A victim turns vigilante in a cat-and-mouse tale of a child predator and his former prey.
Once known as Regina, Reeve LeClaire changed her name and her life when she was rescued from a man who abducted her and robbed her of her childhood years before. Though the press baptized her “Edgy Reggie” because of her cantankerous attitude, Reeve’s been keeping a low profile lately, opting out of most worldly interactions. When her longtime therapist and child abduction specialist Dr. Ezra Lerner approaches her about helping recently rescued abductee Tilly Cavanaugh readjust to her family and return to something like normal life, Reeve agrees reluctantly, making the trek from San Francisco to Jefferson City to be with the Cavanaughs. Tilly bonds with Reeve, treating her like a sister in sorrow and disclosing details about her captor that she’s been afraid to tell the police. Though she’s spent most of her life avoiding involvement with others, Reeve’s vigilante instincts are piqued, and she finds herself intent on identifying the man who attacked and imprisoned the young Tilly. Norton alternates between Reeve’s search for the child predator and the point of view of the guilty party, who’s planned for the inevitable investigation miles ahead of any police progress. Reeve must understand the logic of a sick mind in order to stop a coverup in its tracks.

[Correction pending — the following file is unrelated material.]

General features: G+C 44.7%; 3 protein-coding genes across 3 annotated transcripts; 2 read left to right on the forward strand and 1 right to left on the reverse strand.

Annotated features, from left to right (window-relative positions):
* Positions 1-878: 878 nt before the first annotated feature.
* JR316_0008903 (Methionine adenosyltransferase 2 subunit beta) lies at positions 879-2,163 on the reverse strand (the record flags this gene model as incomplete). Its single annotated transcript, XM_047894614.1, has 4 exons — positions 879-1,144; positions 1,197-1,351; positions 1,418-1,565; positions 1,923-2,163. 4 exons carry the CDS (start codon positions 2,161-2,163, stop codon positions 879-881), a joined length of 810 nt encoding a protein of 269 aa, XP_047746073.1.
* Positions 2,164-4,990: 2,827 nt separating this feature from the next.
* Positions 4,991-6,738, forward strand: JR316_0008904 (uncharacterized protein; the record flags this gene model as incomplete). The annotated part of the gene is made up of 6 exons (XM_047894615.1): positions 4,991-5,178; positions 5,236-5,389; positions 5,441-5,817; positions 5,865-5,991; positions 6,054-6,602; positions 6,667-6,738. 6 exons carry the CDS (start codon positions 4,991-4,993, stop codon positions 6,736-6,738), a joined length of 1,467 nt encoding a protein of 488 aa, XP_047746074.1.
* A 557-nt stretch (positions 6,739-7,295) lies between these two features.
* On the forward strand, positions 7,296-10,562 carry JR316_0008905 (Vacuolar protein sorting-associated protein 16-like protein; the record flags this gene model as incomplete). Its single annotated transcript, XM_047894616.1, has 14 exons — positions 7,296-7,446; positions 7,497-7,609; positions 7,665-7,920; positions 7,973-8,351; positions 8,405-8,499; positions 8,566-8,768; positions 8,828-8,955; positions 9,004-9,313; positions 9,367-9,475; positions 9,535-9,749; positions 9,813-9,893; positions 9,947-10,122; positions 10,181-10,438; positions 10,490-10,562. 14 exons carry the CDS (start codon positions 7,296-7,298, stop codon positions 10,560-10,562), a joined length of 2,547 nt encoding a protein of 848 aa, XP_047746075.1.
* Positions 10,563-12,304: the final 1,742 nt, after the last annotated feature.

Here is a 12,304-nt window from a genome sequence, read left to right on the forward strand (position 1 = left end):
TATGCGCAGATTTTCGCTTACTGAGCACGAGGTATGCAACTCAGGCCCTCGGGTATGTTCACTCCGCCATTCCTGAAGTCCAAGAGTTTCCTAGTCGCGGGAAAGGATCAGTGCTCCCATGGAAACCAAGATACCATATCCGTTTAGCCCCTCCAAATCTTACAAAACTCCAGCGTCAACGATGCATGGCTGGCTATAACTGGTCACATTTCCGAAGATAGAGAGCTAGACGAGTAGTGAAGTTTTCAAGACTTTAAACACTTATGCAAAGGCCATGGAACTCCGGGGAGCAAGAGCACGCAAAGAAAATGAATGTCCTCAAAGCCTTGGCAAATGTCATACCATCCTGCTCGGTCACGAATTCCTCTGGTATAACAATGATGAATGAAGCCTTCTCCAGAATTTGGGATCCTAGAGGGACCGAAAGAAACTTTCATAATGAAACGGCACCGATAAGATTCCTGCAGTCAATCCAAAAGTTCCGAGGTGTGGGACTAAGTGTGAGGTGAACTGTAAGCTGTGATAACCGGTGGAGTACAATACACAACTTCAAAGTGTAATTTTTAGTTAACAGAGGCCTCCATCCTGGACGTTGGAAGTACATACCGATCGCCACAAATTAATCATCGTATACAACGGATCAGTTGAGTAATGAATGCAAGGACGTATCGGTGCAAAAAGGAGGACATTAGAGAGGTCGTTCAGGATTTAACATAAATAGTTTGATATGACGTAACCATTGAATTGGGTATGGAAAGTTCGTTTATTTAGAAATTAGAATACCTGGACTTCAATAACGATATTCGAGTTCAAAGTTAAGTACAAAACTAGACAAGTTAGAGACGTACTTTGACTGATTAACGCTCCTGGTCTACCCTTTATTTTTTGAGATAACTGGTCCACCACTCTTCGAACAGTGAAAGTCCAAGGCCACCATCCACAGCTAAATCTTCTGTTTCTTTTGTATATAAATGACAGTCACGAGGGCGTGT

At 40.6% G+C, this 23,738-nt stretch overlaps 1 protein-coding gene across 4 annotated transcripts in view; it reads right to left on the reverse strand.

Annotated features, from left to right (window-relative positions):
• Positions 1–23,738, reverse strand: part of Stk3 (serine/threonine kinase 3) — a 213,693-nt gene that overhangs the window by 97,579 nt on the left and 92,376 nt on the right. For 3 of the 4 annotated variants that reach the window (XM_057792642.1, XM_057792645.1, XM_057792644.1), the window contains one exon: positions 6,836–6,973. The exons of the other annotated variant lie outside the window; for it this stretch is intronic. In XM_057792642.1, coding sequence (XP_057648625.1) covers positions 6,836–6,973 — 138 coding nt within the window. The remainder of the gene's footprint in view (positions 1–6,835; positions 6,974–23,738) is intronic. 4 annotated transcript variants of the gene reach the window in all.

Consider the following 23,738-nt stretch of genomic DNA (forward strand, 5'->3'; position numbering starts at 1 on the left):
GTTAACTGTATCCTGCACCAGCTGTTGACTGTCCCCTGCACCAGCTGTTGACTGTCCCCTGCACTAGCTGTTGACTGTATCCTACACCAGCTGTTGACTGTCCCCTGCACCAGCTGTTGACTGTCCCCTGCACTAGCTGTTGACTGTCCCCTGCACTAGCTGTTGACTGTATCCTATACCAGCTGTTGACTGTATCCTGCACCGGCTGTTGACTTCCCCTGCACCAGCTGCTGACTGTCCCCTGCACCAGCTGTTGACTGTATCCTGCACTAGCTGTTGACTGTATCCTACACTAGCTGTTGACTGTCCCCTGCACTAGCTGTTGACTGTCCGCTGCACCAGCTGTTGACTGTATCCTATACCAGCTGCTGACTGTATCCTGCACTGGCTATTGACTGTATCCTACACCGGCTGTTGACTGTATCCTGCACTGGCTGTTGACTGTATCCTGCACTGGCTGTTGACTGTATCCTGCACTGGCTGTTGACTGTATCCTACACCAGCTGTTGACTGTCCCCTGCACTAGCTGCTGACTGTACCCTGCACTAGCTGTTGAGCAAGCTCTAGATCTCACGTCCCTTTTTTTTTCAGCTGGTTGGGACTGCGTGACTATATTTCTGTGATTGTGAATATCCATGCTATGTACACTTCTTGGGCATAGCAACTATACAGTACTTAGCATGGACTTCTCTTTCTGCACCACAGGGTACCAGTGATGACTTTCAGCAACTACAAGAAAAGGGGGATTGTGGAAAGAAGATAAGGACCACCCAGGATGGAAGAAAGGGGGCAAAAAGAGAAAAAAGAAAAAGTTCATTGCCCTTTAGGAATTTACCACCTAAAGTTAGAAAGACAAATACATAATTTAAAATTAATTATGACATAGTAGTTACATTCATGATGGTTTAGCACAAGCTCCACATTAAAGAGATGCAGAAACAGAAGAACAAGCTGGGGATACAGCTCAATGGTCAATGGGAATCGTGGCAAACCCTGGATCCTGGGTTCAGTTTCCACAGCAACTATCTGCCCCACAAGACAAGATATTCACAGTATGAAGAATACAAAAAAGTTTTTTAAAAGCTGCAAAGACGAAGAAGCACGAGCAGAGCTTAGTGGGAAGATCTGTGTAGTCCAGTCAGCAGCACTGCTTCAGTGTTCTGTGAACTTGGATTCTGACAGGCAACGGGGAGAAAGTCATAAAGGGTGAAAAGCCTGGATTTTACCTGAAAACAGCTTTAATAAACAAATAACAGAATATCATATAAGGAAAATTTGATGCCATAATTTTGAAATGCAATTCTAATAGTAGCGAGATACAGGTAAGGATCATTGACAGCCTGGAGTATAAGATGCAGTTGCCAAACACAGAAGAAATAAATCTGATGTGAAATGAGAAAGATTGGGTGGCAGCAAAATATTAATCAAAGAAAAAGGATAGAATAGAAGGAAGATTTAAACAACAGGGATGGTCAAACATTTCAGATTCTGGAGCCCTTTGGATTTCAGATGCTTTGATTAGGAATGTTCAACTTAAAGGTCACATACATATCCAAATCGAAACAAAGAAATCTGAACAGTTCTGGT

Norton (Perfect Victim, 1988) skillfully develops her tricky subject, gradually shifting from an emphasis on its tabloid aspects to a close identification with the victim/heroine in a story of justice served by the one who deserves it most.